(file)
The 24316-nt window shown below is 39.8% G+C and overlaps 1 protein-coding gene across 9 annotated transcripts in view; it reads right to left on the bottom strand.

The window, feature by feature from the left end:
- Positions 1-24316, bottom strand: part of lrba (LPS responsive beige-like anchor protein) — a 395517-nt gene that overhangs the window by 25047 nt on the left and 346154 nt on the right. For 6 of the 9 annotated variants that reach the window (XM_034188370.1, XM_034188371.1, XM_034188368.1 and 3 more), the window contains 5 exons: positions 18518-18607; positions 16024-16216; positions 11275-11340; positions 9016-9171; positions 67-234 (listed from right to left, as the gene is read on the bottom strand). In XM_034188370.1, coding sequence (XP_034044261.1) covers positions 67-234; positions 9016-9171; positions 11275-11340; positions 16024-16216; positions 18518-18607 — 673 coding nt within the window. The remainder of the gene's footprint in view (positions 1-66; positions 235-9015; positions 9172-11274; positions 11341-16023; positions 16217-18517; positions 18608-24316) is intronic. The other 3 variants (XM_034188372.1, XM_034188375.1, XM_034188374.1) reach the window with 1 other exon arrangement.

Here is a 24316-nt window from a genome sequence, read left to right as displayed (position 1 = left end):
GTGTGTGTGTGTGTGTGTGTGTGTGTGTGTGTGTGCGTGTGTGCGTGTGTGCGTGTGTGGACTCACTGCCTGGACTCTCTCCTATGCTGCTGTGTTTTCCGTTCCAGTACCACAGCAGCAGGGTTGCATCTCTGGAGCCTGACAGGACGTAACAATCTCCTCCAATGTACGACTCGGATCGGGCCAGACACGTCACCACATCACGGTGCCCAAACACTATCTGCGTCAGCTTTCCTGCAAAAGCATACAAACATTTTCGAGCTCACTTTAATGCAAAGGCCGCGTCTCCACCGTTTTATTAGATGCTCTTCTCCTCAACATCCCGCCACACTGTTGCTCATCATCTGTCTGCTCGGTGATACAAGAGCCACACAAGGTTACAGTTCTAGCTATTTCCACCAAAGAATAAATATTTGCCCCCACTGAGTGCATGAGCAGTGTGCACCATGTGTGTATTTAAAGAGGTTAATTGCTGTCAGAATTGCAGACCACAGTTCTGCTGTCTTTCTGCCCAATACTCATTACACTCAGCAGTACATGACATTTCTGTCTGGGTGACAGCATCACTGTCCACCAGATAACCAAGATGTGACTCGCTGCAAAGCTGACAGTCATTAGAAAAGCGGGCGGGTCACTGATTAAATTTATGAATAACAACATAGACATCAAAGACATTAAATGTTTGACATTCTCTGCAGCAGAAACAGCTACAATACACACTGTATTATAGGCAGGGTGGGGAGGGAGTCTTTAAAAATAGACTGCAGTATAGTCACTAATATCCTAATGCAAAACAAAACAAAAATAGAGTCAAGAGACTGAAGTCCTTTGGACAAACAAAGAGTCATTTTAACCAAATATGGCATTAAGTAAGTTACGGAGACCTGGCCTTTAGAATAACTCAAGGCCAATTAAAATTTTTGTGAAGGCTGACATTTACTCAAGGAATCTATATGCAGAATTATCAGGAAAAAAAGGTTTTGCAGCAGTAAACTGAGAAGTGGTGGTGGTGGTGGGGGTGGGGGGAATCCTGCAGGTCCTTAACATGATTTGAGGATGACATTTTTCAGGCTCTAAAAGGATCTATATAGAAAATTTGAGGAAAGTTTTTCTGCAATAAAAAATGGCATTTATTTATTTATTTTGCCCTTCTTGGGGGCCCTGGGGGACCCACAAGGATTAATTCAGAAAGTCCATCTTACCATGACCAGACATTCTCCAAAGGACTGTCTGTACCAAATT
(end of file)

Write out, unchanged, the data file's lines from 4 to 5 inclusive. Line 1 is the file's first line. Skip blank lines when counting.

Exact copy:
Here is a 24316-nt window from a genome sequence, read left to right as displayed (position 1 = left end):
GTGTGTGTGTGTGTGTGTGTGTGTGTGTGTGTGTGCGTGTGTGCGTGTGTGCGTGTGTGGACTCACTGCCTGGACTCTCTCCTATGCTGCTGTGTTTTCCGTTCCAGTACCACAGCAGCAGGGTTGCATCTCTGGAGCCTGACAGGACGTAACAATCTCCTCCAATGTACGACTCGGATCGGGCCAGACACGTCACCACATCACGGTGCCCAAACACTATCTGCGTCAGCTTTCCTGCAAAAGCATACAAACATTTTCGAGCTCACTTTAATGCAAAGGCCGCGTCTCCACCGTTTTATTAGATGCTCTTCTCCTCAACATCCCGCCACACTGTTGCTCATCATCTGTCTGCTCGGTGATACAAGAGCCACACAAGGTTACAGTTCTAGCTATTTCCACCAAAGAATAAATATTTGCCCCCACTGAGTGCATGAGCAGTGTGCACCATGTGTGTATTTAAAGAGGTTAATTGCTGTCAGAATTGCAGACCACAGTTCTGCTGTCTTTCTGCCCAATACTCATTACACTCAGCAGTACATGACATTTCTGTCTGGGTGACAGCATCACTGTCCACCAGATAACCAAGATGTGACTCGCTGCAAAGCTGACAGTCATTAGAAAAGCGGGCGGGTCACTGATTAAATTTATGAATAACAACATAGACATCAAAGACATTAAATGTTTGACATTCTCTGCAGCAGAAACAGCTACAATACACACTGTATTATAGGCAGGGTGGGGAGGGAGTCTTTAAAAATAGACTGCAGTATAGTCACTAATATCCTAATGCAAAACAAAACAAAAATAGAGTCAAGAGACTGAAGTCCTTTGGACAAACAAAGAGTCATTTTAACCAAATATGGCATTAAGTAAGTTACGGAGACCTGGCCTTTAGAATAACTCAAGGCCAATTAAAATTTTTGTGAAGGCTGACATTTACTCAAGGAATCTATATGCAGAATTATCAGGAAAAAAAGGTTTTGCAGCAGTAAACTGAGAAGTGGTGGTGGTGGTGGGGGTGGGGGGAATCCTGCAGGTCCTTAACATGATTTGAGGATGACATTTTTCAGGCTCTAAAAGGATCTATATAGAAAATTTGAGGAAAGTTTTTCTGCAATAAAAAATGGCATTTATTTATTTATTTTGCCCTTCTTGGGGGCCCTGGGGGACCCACAAGGATTAATTCAGAAAGTCCATCTTACCATGACCAGACATTCTCCAAAGGACTGTCTGTACCAAATT